Observing Photosynthesis from Space
Through photosynthesis plants remove atmospheric carbon dioxide (CO2), storing the carbon as biomass. The fate of this stored carbon partly determines the amount of CO2 in the atmosphere, now and into the future. Current estimates of global terrestrial photosynthesis vary by about a factor of two therefore limiting our understanding of the carbon cycle as a whole. Recent satellite measurements of a phenomenon termed chlorophyll fluorescence now provide us with an unprecedented window into this carbon flux. This thesis examines how these measurements can be combined with a process-based land surface model using a data assimilation system to estimate global terrestrial photosynthesis. This includes uncertainty analysis, comparison with other estimates and insights into improving the model.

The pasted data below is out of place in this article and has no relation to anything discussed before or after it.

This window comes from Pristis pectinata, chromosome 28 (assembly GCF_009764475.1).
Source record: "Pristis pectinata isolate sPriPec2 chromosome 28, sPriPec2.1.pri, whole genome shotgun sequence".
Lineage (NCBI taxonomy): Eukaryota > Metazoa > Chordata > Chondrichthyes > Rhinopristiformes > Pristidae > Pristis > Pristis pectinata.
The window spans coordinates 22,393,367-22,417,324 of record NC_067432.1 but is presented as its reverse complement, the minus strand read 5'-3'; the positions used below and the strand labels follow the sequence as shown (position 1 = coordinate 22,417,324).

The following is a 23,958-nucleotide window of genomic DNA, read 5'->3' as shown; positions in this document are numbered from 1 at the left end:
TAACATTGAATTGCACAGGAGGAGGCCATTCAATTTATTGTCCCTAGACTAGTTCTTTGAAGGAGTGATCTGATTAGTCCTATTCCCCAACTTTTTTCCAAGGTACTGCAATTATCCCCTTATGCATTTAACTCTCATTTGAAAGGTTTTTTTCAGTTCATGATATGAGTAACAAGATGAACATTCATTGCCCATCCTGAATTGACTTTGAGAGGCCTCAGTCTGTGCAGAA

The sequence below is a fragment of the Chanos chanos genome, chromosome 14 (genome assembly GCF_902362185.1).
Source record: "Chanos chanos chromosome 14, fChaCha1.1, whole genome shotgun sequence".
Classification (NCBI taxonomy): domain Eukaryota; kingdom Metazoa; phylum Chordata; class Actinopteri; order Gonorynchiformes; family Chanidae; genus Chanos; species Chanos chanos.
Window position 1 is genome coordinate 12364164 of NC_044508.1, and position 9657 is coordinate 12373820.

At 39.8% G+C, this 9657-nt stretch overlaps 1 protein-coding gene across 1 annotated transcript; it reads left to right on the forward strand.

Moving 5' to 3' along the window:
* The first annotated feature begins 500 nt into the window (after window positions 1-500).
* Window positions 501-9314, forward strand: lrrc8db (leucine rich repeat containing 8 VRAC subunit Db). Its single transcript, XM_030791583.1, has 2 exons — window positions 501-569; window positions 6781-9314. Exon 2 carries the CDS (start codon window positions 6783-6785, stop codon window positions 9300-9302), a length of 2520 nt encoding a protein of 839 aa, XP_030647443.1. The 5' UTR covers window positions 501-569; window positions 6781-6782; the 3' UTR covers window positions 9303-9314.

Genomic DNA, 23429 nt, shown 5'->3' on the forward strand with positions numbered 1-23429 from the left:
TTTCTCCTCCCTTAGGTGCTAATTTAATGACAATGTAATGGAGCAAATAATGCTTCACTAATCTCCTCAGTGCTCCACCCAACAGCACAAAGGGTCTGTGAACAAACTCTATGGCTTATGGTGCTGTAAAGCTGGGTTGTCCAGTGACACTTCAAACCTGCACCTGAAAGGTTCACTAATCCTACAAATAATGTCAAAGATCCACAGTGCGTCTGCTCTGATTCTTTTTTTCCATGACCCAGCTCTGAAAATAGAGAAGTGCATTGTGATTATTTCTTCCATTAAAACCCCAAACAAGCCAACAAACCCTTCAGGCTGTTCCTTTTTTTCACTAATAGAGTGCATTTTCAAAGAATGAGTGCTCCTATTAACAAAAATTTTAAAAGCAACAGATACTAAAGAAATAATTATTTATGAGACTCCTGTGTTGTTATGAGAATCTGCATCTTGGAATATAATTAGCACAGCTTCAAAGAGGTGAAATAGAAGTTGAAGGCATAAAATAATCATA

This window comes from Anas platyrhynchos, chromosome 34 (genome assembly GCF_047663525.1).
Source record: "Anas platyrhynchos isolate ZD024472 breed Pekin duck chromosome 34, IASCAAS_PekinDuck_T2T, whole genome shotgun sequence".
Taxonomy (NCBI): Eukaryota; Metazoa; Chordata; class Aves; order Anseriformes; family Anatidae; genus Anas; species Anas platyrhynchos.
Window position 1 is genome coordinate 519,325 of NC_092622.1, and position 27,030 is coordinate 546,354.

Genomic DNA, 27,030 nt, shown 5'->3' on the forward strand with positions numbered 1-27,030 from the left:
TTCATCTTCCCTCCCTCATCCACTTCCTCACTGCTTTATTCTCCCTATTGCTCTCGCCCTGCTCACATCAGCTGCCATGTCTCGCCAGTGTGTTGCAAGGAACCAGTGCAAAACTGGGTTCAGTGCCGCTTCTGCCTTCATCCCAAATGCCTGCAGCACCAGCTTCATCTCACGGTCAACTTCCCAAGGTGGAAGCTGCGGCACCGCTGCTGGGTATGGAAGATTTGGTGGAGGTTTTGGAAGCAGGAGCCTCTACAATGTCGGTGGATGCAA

Alex is an environmental scientist with experience across a range of fields. He graduated from RMIT University in early 2014 with a double undergraduate degree and honours degree in environmental science and environmental engineering. He has also had short stints working for a water management authority in rural Victoria and in environmental consulting. This allowed him to gain experience across topics including atmospheric and soil chemistry, mathematics, hydrology and environmental modelling. His interest in how humans affect the global environment has prompted Alex to pursue scientific research and undertake a PhD at the University of Melbourne studying the global carbon cycle.